Guelph School of Japanese Sword Arts, July, 2003
"Raising the bar - improving scholarship on women in the martial arts" Deborah Klens-Bigman, Ph.D.
§ Paper notes that few non-marital artists are doing martial arts research
§ Can a non-martial artist realistically conduct martial arts research?
§ Advantage of non-martial artist - objectivity and fresh perspective
§ Disadvantage - lack background knowledge and understanding to direct questions and research
§ Whether it is advisable or not might depend on type of research being conducted - the topic or matter under review
§ What are your thoughts on the advisability of a non-martial artist researching martial arts?
"The Ideal Amazon of the Age" - excerpts from Joe Svinth's Women's Martial Arts. Deborah KIens-Bigman and Joseph Svinth
§ Article refers to the dearth of research and writing on the history of women in the martial arts
§ Generally speaking, historical research and writing has ignored women in just about every field - politics, science, religion etc.
§ Can we assume that the same reasons apply to the lack of focus on women in martial arts history as to other areas of history? Or would there be different factors at play?
§ Given the greater attention being given to women in history more recently (result of the feminist movement) do you think that this will eventually spillover into martial arts and result in more attention on women in martial arts as well?
"Putting up with Men" Emily Dolan Gordon
§ Your article seems to make a broad distinction between dojos that:
o Are Darwinian in approach -i.e. they weed out people who can't "cut their regimen" which may not be realistic or relevant to the art they are practising
§ They only want students who share their worldview on "toughness"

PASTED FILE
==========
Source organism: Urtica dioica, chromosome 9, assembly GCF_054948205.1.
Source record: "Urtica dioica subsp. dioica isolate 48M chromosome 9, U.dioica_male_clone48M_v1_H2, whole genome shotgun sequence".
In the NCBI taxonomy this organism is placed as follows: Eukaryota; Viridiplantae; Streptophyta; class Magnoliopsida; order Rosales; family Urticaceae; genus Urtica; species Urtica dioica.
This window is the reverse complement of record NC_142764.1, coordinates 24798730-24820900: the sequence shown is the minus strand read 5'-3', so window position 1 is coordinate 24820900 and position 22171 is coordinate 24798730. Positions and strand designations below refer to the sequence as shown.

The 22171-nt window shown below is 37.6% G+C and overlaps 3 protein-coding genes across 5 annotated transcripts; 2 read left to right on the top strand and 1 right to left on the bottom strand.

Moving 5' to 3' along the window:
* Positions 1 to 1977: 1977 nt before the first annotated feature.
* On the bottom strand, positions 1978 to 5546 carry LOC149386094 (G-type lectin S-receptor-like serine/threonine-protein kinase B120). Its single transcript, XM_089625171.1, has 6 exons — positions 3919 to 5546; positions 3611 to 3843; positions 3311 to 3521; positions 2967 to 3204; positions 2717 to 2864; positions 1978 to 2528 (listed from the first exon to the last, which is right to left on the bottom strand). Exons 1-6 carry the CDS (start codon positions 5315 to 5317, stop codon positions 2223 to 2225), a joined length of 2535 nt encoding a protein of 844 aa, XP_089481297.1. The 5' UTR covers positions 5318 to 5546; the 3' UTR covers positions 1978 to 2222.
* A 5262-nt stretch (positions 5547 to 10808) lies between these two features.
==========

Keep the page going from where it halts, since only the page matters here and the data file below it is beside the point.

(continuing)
§ Either directly or indirectly exclude women, those with disabilities etc
o Focus on developing people -i.e. they weed out those with "bad" attitudes, not based on physical ability at all
§ More female friendly but may be perceived as too "soft" - not really training the students anything of value
§ Many dojos probably fall somewhere in between these two extremes
§ Dilemma seems to be able to create an atmosphere of productive training and learning while not being unnecessarily Darwinian -difficult challenge
§ As an Iaido instructor I sometimes think that I am too soft - don't push people hard enough but I also don't want to alienate people who might have potential and might learn something if they stick around long enough
§ How do you see a good instructor can meet this challenge?
§ For example, in my cave dive training, my instructor was particularly tough (being ex-special forces -many of his students quit, saying his course was too tough) However, his exercises seemed to be all directed to ensuring my emotional and mental ability to face any emergency situation while on the dive - basically to handle stress - and of course to physically be able to do the dives. He never required us to do things like run up and down stairs with double tanks and deco bottles (something other instructors do to weed out the "unfit" - usually women). Such an ability has nothing to do with being able to cave dive but some instructors do it anyway (machismo I think). But I have also seen instructors who don't push their students enough and I wonder if the student has what it takes to survive in the cave - this is life and death and it's very real. I see the same mentality sometimes in martial arts.